One of the first “new” textile designers I discovered on our trip was Josef Frank. I use the word new loosely as Josef Frank (1885-1967) is wildly popular in the textile design world, but his work was new to me! On Monday we visited the Svenskt Tenn store in Stockholm, which houses all Frank’s textiles today. Frank’s textile patterns span his entire career as an architect and designer, providing us with glimpses into his varied life; of Vienna in the 1920s; of his collaboration with Estrid Ericson at Svenskt Tenn in Stockholm; of his wartime exile in Manhattan; and of his last years in Stockholm after World War II. Of Frank’s approximately 170 patterns for printed fabrics, about 125 have been printed at least once. Roughly 40 of them are classics – most of them floral patterns – which, although more than fifty years old, have not lost their freshness. It was so inspiring to be in the Svenskt Tenn store and see all the modern applications of these classic fabrics. One could buy his textiles by the yard as one might expect, but they applied his patterns to everything from furniture, sketchbooks, serving trays, pillows, plates, and matchboxes. I took a bunch of photos in the store, and bought a book about him (pictured below).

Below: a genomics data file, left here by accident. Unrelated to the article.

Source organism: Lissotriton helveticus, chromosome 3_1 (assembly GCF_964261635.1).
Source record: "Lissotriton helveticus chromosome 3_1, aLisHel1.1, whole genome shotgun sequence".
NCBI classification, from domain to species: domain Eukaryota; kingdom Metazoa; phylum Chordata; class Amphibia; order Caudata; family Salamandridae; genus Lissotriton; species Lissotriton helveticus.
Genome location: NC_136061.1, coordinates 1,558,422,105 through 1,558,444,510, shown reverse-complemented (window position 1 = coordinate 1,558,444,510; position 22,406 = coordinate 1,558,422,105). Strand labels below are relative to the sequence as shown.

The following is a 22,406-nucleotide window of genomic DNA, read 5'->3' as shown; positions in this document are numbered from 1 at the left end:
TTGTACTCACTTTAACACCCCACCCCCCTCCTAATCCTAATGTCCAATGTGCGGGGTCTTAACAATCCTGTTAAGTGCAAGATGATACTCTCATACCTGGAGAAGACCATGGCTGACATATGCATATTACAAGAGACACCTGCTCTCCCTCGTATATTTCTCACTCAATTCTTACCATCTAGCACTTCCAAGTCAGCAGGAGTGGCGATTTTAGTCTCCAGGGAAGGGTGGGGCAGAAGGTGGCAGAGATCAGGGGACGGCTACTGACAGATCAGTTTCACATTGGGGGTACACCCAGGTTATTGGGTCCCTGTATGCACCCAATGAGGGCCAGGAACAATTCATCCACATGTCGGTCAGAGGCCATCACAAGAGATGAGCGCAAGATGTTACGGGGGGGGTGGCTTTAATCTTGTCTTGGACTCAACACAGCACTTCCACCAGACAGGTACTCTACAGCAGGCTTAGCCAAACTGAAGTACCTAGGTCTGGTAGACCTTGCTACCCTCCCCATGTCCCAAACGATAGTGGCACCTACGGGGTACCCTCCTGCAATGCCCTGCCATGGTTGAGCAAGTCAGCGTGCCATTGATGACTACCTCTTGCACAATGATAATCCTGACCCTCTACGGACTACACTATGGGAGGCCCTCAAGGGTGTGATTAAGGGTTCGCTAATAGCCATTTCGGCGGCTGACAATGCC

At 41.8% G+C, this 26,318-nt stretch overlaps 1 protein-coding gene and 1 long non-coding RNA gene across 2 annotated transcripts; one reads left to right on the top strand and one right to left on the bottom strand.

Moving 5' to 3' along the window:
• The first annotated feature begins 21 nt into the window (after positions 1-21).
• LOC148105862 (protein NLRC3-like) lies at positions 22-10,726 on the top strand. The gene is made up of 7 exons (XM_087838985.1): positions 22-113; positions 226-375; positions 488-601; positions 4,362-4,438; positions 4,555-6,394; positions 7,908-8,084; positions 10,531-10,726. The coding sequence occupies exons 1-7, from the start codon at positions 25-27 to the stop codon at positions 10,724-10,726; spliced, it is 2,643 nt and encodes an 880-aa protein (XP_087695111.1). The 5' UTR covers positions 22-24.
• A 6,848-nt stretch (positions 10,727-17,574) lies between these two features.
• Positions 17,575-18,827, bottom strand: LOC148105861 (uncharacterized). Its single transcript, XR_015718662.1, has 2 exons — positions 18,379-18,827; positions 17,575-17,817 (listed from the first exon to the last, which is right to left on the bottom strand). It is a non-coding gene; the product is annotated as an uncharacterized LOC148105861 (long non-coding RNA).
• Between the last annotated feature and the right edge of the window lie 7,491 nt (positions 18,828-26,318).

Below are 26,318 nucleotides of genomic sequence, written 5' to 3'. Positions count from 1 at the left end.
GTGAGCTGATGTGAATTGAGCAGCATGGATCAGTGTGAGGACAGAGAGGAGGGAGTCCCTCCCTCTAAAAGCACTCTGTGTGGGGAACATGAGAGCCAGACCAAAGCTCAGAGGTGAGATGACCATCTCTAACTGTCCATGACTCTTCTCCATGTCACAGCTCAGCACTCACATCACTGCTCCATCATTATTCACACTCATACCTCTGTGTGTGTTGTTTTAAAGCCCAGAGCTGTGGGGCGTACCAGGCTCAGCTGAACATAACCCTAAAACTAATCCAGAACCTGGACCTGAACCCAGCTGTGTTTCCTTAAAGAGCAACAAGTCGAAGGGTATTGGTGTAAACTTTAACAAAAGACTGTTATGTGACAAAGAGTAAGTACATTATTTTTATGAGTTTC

I was lucky enough to grab one of the few copies in English!
A collage of several of Frank textiles.
The store carries a large variety of his textiles, all hand-printed I believe, for sale by the meter.
A close up – aren’t the colors beautiful?
They brought out any roll of frabric we wanted to see and we got to touch everything.
Frank’s Manhattan print! I bought a small serving tray with this design. LOVE!
Love the blues in this nautical print. So vivid!
Here’s an example of Frank’s pattern applied to a chair. The store carries a large variety of upholstered furniture with Frank’s textiles. I was particularly in love with this chair, but the picture doesn’t exactly do it justice. Their upholstered furniture is made to order so nothing is mass produced. In that way, everything you buy is unique and made especially for you, and therefore incredibly expensive, but you get what you pay for!
A thing of beauty is a joy forever.
I love a good thesis tie-in when I can find one. I wish I came across this quote before my thesis exhibition/defense … but I’m sure I’ll use this quote in the future. I’d love to redo that pillow with more beautiful type! 😉 I think my good pal Betsy and I agree on the value of beauty in design, and why it’s so precious. Sadly, it’s not always valued in our field, especially in design education. While I agree beauty on it’s own isn’t always enough, there’s something to be said for the makers of beautiful things. It takes a special sensibility; an emotional awareness combined with the ability to design and communicate. Someone at my thesis show said my exhibition was beautiful, and honestly I think that’s one of the best compliments a designer can receive. I was so touched.
Just tell me something I design is beautiful and I’m yours.